Ideally, a silver-infused fabric will use nanoparticles instead of conventional silver, because nanoparticles release at the right rate to keep a thin silver film on the fabric, preventing a bacterial foothold. Currently, though, Nowack said, there is no good way to point to a fabric and say for sure that the silver it contains is in nano-form. In fact, running a shirt with conventional silver threads through the washer will release more silver nanoparticles than running a nanosilver-infused shirt through the rinse cycle, Nowack and his colleagues reported in the journal ACS Nano in June 2014.

There are ways to improve the performance of silver-infused textiles, Nowack said, including embedding the silver directly into the fibers rather than giving them a surface treatment. Ultimately, though, silver may be too reactive to be a good fit for fabric. It does no good, after all, if your clothes tarnish like your silverware.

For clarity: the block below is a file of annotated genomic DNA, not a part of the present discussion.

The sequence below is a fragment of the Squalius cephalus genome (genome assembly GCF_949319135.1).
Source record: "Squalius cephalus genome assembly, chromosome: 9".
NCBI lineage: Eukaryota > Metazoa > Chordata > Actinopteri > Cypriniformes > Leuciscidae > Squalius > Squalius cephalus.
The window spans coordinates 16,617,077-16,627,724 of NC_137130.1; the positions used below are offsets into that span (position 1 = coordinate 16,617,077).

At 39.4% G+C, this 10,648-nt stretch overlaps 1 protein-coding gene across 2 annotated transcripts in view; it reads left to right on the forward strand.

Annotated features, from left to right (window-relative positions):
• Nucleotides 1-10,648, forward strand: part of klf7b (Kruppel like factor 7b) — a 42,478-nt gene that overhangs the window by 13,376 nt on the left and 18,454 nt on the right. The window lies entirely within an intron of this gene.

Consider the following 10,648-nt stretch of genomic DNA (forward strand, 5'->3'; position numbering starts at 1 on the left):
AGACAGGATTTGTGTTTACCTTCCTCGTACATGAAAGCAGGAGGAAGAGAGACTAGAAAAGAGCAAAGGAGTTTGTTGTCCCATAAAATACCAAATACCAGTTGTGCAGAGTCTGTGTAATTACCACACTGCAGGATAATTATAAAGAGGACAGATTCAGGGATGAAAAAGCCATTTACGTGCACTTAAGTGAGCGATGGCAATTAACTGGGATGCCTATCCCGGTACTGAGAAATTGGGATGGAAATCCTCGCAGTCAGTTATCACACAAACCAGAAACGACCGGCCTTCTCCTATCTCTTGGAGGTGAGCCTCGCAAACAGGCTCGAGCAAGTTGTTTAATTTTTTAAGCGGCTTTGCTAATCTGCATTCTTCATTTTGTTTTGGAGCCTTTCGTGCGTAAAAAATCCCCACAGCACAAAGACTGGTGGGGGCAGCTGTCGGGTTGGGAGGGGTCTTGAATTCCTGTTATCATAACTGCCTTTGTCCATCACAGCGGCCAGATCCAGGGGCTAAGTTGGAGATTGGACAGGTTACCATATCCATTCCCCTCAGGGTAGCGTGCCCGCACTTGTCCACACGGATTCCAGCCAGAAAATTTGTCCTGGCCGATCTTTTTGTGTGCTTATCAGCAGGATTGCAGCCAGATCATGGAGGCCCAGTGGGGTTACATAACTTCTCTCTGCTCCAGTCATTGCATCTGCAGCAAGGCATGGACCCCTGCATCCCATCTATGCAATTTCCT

"As long as you have it exposed to air, you cannot inhibit this [tarnish], it can just happen," Nowack said. "It's something that so far hasn't really been considered."

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Stephanie Pappas
Live Science Contributor

Stephanie Pappas is a contributing writer for Live Science, covering topics ranging from geoscience to archaeology to the human brain and behavior. She was previously a senior writer for Live Science but is now a freelancer based in Denver, Colorado, and regularly contributes to Scientific American and The Monitor, the monthly magazine of the American Psychological Association. Stephanie received a bachelor's degree in psychology from the University of South Carolina and a graduate certificate in science communication from the University of California, Santa Cruz.